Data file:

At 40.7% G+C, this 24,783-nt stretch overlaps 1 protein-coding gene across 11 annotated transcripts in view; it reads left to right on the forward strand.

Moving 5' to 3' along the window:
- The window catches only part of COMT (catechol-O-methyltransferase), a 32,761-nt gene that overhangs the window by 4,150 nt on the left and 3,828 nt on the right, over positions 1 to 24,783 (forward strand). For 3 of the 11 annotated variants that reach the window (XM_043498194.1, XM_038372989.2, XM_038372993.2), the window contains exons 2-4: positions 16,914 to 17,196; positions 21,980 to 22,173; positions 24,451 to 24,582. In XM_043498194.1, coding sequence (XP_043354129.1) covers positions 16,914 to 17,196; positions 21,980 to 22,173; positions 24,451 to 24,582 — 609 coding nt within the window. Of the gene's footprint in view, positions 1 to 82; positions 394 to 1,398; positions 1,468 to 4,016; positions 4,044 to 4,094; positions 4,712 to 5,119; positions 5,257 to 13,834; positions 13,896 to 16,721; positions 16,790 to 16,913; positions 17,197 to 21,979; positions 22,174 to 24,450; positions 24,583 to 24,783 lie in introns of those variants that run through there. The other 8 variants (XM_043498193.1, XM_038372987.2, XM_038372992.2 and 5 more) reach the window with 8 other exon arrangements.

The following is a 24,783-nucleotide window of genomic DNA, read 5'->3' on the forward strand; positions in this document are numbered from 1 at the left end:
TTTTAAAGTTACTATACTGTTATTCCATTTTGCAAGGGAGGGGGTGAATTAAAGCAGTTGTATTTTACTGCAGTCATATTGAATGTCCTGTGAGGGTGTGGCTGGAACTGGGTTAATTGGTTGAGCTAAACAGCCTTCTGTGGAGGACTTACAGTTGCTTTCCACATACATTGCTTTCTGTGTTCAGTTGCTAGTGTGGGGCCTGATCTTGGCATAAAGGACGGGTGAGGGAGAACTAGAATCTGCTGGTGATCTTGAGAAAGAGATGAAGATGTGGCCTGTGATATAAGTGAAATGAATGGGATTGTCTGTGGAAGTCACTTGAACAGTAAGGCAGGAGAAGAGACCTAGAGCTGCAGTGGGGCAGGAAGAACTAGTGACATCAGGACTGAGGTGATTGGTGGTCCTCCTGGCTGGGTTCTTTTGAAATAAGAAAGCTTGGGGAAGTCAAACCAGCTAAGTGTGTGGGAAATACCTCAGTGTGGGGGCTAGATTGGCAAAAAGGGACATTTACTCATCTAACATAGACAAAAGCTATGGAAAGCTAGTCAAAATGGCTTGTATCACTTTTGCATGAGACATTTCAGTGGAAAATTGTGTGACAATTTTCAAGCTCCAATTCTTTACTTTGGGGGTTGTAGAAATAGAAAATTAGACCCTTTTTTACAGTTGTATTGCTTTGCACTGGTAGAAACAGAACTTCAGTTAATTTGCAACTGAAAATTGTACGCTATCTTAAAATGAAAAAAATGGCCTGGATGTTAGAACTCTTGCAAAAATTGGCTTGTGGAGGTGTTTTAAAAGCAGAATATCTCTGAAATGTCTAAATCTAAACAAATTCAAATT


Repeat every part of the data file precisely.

At 40.7% G+C, this 24,783-nt stretch overlaps 1 protein-coding gene across 11 annotated transcripts in view; it reads left to right on the forward strand.

Moving 5' to 3' along the window:
- The window catches only part of COMT (catechol-O-methyltransferase), a 32,761-nt gene that overhangs the window by 4,150 nt on the left and 3,828 nt on the right, over positions 1 to 24,783 (forward strand). For 3 of the 11 annotated variants that reach the window (XM_043498194.1, XM_038372989.2, XM_038372993.2), the window contains exons 2-4: positions 16,914 to 17,196; positions 21,980 to 22,173; positions 24,451 to 24,582. In XM_043498194.1, coding sequence (XP_043354129.1) covers positions 16,914 to 17,196; positions 21,980 to 22,173; positions 24,451 to 24,582 — 609 coding nt within the window. Of the gene's footprint in view, positions 1 to 82; positions 394 to 1,398; positions 1,468 to 4,016; positions 4,044 to 4,094; positions 4,712 to 5,119; positions 5,257 to 13,834; positions 13,896 to 16,721; positions 16,790 to 16,913; positions 17,197 to 21,979; positions 22,174 to 24,450; positions 24,583 to 24,783 lie in introns of those variants that run through there. The other 8 variants (XM_043498193.1, XM_038372987.2, XM_038372992.2 and 5 more) reach the window with 8 other exon arrangements.

The following is a 24,783-nucleotide window of genomic DNA, read 5'->3' on the forward strand; positions in this document are numbered from 1 at the left end:
TTTTAAAGTTACTATACTGTTATTCCATTTTGCAAGGGAGGGGGTGAATTAAAGCAGTTGTATTTTACTGCAGTCATATTGAATGTCCTGTGAGGGTGTGGCTGGAACTGGGTTAATTGGTTGAGCTAAACAGCCTTCTGTGGAGGACTTACAGTTGCTTTCCACATACATTGCTTTCTGTGTTCAGTTGCTAGTGTGGGGCCTGATCTTGGCATAAAGGACGGGTGAGGGAGAACTAGAATCTGCTGGTGATCTTGAGAAAGAGATGAAGATGTGGCCTGTGATATAAGTGAAATGAATGGGATTGTCTGTGGAAGTCACTTGAACAGTAAGGCAGGAGAAGAGACCTAGAGCTGCAGTGGGGCAGGAAGAACTAGTGACATCAGGACTGAGGTGATTGGTGGTCCTCCTGGCTGGGTTCTTTTGAAATAAGAAAGCTTGGGGAAGTCAAACCAGCTAAGTGTGTGGGAAATACCTCAGTGTGGGGGCTAGATTGGCAAAAAGGGACATTTACTCATCTAACATAGACAAAAGCTATGGAAAGCTAGTCAAAATGGCTTGTATCACTTTTGCATGAGACATTTCAGTGGAAAATTGTGTGACAATTTTCAAGCTCCAATTCTTTACTTTGGGGGTTGTAGAAATAGAAAATTAGACCCTTTTTTACAGTTGTATTGCTTTGCACTGGTAGAAACAGAACTTCAGTTAATTTGCAACTGAAAATTGTACGCTATCTTAAAATGAAAAAAATGGCCTGGATGTTAGAACTCTTGCAAAAATTGGCTTGTGGAGGTGTTTTAAAAGCAGAATATCTCTGAAATGTCTAAATCTAAACAAATTCAAATT